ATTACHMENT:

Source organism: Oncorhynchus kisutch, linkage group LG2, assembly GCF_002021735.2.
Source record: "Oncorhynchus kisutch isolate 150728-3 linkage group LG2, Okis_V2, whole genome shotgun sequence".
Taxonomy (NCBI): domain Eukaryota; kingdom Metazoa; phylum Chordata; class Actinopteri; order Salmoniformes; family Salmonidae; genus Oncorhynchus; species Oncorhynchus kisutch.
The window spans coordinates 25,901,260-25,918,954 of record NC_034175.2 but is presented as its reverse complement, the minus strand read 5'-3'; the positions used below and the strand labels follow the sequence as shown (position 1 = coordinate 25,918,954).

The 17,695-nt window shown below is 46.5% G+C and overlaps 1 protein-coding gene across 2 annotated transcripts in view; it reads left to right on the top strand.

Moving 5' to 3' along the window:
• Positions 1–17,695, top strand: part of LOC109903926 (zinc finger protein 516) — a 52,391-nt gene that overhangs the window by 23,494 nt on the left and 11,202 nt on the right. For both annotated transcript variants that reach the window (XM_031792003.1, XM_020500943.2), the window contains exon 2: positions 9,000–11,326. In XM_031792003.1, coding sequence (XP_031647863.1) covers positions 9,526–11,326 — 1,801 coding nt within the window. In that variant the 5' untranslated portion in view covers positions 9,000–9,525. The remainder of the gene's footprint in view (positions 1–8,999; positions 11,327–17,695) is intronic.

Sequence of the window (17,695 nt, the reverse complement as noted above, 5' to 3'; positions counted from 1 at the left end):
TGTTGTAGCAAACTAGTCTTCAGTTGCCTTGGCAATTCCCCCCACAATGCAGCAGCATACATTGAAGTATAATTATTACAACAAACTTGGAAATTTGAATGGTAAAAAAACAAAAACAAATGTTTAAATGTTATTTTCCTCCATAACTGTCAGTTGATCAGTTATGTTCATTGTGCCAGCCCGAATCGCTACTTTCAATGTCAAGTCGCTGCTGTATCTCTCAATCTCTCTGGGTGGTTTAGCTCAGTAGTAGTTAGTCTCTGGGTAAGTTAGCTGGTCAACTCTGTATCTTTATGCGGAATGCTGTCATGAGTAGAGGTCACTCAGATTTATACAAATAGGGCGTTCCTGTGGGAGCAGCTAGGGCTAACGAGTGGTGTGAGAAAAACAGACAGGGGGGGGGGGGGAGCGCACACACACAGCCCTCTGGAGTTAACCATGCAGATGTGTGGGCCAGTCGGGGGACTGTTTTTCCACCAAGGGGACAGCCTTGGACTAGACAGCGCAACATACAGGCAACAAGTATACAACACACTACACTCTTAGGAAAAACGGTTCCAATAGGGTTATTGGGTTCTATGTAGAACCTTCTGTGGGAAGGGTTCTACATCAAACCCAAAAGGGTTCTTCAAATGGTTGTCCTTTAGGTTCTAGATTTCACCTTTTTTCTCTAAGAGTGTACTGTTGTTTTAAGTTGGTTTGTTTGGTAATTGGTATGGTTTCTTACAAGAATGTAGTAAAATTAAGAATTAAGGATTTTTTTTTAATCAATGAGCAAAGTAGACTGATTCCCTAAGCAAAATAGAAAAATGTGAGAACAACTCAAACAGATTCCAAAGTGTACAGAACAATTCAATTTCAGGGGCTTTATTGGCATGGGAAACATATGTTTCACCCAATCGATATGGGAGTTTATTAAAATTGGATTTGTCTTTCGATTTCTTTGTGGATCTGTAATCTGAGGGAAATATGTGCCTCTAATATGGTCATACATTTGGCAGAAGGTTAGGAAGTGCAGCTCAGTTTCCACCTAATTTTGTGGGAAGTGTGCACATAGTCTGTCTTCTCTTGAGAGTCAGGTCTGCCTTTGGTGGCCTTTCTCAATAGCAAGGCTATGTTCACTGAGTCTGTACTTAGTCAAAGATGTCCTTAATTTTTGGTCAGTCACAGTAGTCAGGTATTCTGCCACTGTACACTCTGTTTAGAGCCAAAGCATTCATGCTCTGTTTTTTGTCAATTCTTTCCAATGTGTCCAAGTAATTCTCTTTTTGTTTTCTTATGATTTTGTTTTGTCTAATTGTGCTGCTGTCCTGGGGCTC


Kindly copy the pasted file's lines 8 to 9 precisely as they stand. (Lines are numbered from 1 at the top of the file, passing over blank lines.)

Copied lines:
Sequence of the window (17,695 nt, the reverse complement as noted above, 5' to 3'; positions counted from 1 at the left end):
TGTTGTAGCAAACTAGTCTTCAGTTGCCTTGGCAATTCCCCCCACAATGCAGCAGCATACATTGAAGTATAATTATTACAACAAACTTGGAAATTTGAATGGTAAAAAAACAAAAACAAATGTTTAAATGTTATTTTCCTCCATAACTGTCAGTTGATCAGTTATGTTCATTGTGCCAGCCCGAATCGCTACTTTCAATGTCAAGTCGCTGCTGTATCTCTCAATCTCTCTGGGTGGTTTAGCTCAGTAGTAGTTAGTCTCTGGGTAAGTTAGCTGGTCAACTCTGTATCTTTATGCGGAATGCTGTCATGAGTAGAGGTCACTCAGATTTATACAAATAGGGCGTTCCTGTGGGAGCAGCTAGGGCTAACGAGTGGTGTGAGAAAAACAGACAGGGGGGGGGGGGGAGCGCACACACACAGCCCTCTGGAGTTAACCATGCAGATGTGTGGGCCAGTCGGGGGACTGTTTTTCCACCAAGGGGACAGCCTTGGACTAGACAGCGCAACATACAGGCAACAAGTATACAACACACTACACTCTTAGGAAAAACGGTTCCAATAGGGTTATTGGGTTCTATGTAGAACCTTCTGTGGGAAGGGTTCTACATCAAACCCAAAAGGGTTCTTCAAATGGTTGTCCTTTAGGTTCTAGATTTCACCTTTTTTCTCTAAGAGTGTACTGTTGTTTTAAGTTGGTTTGTTTGGTAATTGGTATGGTTTCTTACAAGAATGTAGTAAAATTAAGAATTAAGGATTTTTTTTTAATCAATGAGCAAAGTAGACTGATTCCCTAAGCAAAATAGAAAAATGTGAGAACAACTCAAACAGATTCCAAAGTGTACAGAACAATTCAATTTCAGGGGCTTTATTGGCATGGGAAACATATGTTTCACCCAATCGATATGGGAGTTTATTAAAATTGGATTTGTCTTTCGATTTCTTTGTGGATCTGTAATCTGAGGGAAATATGTGCCTCTAATATGGTCATACATTTGGCAGAAGGTTAGGAAGTGCAGCTCAGTTTCCACCTAATTTTGTGGGAAGTGTGCACATAGTCTGTCTTCTCTTGAGAGTCAGGTCTGCCTTTGGTGGCCTTTCTCAATAGCAAGGCTATGTTCACTGAGTCTGTACTTAGTCAAAGATGTCCTTAATTTTTGGTCAGTCACAGTAGTCAGGTATTCTGCCACTGTACACTCTGTTTAGAGCCAAAGCATTCATGCTCTGTTTTTTGTCAATTCTTTCCAATGTGTCCAAGTAATTCTCTTTTTGTTTTCTTATGATTTTGTTTTGTCTAATTGTGCTGCTGTCCTGGGGCTC